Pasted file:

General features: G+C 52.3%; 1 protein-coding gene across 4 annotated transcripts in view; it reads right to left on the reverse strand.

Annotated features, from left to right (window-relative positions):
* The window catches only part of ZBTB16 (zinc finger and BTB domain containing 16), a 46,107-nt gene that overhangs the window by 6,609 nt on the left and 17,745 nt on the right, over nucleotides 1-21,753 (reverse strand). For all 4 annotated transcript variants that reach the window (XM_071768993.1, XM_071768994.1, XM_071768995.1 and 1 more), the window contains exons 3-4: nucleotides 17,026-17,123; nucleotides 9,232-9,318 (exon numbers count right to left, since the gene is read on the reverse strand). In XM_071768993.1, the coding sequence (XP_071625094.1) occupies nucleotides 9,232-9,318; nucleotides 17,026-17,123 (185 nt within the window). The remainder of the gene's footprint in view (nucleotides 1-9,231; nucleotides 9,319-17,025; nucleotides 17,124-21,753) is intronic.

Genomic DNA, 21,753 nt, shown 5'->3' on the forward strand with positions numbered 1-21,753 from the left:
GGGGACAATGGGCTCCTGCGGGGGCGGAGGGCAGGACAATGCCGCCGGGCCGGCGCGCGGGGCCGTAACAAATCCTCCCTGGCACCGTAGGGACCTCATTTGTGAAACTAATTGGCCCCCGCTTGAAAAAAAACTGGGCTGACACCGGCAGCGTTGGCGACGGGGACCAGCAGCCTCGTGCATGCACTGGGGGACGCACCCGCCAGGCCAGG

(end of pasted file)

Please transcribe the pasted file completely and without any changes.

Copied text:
General features: G+C 52.3%; 1 protein-coding gene across 4 annotated transcripts in view; it reads right to left on the reverse strand.

Annotated features, from left to right (window-relative positions):
* The window catches only part of ZBTB16 (zinc finger and BTB domain containing 16), a 46,107-nt gene that overhangs the window by 6,609 nt on the left and 17,745 nt on the right, over nucleotides 1-21,753 (reverse strand). For all 4 annotated transcript variants that reach the window (XM_071768993.1, XM_071768994.1, XM_071768995.1 and 1 more), the window contains exons 3-4: nucleotides 17,026-17,123; nucleotides 9,232-9,318 (exon numbers count right to left, since the gene is read on the reverse strand). In XM_071768993.1, the coding sequence (XP_071625094.1) occupies nucleotides 9,232-9,318; nucleotides 17,026-17,123 (185 nt within the window). The remainder of the gene's footprint in view (nucleotides 1-9,231; nucleotides 9,319-17,025; nucleotides 17,124-21,753) is intronic.

Genomic DNA, 21,753 nt, shown 5'->3' on the forward strand with positions numbered 1-21,753 from the left:
GGGGACAATGGGCTCCTGCGGGGGCGGAGGGCAGGACAATGCCGCCGGGCCGGCGCGCGGGGCCGTAACAAATCCTCCCTGGCACCGTAGGGACCTCATTTGTGAAACTAATTGGCCCCCGCTTGAAAAAAAACTGGGCTGACACCGGCAGCGTTGGCGACGGGGACCAGCAGCCTCGTGCATGCACTGGGGGACGCACCCGCCAGGCCAGG